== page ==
Managing drinking water in its distribution pathways is one of the main indicators of the quality of service provided to the consumer. Its quality management is important since human health and livelihoods depend on adequate, clean, reliable water supplies. Unfortunately, this is not true to many neighborhoods in developing countries and the quality of water distributed in Umoja Innercore is no exemption. This research sought to evaluate how the management of water affects its distribution in the entity from source to the household. Six borehole owners and 5 water bowsers were interviewed and 156 households’ questionnaires were administered in a systematic random manner through a survey carried out over a period of 10 days. The study found out that 29.3% of respondents get treated water directly from Nairobi City Water and Sewerage Company (NCWSC), 32.7 and 25.3% get untreated water from water bowsers and water carts through jerrycans, 10% indicated water kiosk and 3% from rainwater. The cost of water ranges from Ksh. 20 per 20-L jerrycan to Ksh., 50 during scarce periods. 89% of sampled households treat all water out of which, 52% boil water, 20% use filtration cans, 26% further chlorinate the water, and 3% strain water through sieve clothe. The study reveals the inconsistency of monitoring by NCWSC of the available sources of water and unregulated cartels compromising water quality. The study recommends regulating and incorporating private boreholes distributors to the network through a quasi-delegated model using an inter-estate bulk treatment for quality measures before supplying to households.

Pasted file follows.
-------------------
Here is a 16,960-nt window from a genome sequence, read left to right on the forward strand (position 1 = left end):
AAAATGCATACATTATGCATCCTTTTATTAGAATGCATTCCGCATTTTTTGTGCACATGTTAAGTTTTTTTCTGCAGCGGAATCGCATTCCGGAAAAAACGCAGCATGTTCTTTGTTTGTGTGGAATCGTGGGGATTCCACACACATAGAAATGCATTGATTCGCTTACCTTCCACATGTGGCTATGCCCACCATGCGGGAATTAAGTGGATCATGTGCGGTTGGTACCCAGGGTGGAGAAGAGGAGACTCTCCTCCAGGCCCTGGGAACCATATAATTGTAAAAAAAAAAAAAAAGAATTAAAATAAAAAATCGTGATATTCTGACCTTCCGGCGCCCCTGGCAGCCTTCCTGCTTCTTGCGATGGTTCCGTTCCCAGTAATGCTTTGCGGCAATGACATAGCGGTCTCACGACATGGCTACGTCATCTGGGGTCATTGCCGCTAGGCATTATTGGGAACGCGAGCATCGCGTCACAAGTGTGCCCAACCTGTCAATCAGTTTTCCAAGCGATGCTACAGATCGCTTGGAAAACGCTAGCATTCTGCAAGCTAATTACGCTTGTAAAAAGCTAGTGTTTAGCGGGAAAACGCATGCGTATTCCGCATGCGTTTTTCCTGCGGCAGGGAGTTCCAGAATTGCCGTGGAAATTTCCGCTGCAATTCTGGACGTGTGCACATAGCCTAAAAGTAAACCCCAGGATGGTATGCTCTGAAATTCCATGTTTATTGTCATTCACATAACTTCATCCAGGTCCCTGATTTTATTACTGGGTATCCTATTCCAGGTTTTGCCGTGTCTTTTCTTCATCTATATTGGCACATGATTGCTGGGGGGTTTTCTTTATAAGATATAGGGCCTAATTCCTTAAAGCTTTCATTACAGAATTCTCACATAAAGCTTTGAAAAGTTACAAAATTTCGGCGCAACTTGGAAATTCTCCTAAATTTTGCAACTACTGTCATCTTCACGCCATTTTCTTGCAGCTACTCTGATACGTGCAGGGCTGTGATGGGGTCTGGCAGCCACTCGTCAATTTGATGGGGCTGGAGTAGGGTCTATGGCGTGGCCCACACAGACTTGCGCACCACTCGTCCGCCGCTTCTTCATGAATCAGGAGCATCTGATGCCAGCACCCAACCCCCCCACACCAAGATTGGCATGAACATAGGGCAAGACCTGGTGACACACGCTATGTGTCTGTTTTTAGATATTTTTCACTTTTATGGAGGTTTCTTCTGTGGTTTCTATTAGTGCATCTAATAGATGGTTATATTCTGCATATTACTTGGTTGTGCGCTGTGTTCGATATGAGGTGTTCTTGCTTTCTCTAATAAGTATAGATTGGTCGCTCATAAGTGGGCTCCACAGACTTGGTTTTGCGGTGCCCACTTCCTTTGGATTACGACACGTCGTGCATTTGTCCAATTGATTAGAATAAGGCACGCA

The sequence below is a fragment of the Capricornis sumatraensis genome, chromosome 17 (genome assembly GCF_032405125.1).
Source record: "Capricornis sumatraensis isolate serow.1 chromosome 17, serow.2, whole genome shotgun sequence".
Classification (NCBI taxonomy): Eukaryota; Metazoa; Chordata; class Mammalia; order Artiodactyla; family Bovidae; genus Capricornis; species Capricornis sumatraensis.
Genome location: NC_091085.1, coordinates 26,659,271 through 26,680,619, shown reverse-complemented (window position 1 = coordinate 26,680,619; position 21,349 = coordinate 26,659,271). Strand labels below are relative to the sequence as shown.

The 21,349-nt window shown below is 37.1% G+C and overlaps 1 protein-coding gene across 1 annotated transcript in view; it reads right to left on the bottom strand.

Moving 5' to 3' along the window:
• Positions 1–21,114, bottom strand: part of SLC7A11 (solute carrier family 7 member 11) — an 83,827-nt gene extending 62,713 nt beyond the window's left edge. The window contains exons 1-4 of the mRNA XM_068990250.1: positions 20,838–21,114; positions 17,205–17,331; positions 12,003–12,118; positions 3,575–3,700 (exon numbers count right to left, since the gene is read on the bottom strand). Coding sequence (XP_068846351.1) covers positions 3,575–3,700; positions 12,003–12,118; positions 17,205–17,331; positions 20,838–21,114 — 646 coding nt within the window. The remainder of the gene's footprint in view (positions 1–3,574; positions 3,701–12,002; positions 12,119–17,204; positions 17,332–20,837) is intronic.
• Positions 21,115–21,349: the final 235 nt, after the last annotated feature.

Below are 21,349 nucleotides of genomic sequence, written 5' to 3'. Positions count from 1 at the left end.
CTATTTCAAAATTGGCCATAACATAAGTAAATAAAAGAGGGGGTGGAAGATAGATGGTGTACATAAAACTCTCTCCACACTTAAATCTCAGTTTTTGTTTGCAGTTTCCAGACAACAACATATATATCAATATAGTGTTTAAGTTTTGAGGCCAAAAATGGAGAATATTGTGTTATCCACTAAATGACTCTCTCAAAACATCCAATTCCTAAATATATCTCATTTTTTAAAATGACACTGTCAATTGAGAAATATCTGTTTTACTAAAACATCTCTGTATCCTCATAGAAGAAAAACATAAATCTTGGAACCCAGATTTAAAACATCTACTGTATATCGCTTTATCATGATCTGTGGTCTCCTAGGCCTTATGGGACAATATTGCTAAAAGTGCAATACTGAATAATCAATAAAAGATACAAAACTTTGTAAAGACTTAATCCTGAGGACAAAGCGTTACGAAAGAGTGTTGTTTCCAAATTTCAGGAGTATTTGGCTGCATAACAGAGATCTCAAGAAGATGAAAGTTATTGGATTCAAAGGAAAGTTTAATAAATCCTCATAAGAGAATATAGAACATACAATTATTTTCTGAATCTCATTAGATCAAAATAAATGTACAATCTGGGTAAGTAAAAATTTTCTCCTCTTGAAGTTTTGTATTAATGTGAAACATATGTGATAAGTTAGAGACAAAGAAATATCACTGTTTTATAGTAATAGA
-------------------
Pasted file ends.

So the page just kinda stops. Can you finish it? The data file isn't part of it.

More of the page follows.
Key words: Nairobi, Quasi-delegated management, sustainable distribution, Umoja Innercore, quality drinking water.
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